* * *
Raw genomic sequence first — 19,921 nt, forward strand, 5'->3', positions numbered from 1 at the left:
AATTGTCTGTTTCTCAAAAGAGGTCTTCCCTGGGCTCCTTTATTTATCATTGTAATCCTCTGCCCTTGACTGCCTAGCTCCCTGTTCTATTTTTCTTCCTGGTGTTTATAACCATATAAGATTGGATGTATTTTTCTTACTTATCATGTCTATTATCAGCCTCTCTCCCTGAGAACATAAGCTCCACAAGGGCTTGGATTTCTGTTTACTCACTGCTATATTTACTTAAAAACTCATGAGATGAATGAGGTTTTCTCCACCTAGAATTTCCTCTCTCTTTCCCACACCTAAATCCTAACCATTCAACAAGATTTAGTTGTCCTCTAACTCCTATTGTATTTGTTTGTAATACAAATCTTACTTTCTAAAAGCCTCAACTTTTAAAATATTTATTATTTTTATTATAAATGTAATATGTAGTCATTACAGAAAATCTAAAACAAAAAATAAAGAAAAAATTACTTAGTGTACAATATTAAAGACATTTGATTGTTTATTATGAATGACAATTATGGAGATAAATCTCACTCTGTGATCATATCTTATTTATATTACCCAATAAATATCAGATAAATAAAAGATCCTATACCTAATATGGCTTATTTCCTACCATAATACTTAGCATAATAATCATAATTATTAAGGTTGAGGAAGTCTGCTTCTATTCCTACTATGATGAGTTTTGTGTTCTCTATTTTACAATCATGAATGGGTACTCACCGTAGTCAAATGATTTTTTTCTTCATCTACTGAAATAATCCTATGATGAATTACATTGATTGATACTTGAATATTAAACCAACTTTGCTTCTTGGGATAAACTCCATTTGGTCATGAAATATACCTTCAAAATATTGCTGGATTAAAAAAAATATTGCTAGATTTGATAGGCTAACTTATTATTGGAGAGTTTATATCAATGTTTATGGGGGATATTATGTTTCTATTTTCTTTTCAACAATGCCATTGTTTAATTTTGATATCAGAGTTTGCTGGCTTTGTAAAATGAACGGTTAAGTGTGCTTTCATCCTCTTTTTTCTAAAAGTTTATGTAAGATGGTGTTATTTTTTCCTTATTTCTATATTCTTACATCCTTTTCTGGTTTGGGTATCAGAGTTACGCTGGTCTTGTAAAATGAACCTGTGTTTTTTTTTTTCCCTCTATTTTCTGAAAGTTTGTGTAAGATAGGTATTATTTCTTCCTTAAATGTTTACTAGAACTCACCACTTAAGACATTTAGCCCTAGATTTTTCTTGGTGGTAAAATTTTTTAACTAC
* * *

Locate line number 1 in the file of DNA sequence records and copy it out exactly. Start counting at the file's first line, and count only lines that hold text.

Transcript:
Raw genomic sequence first — 19,921 nt, forward strand, 5'->3', positions numbered from 1 at the left: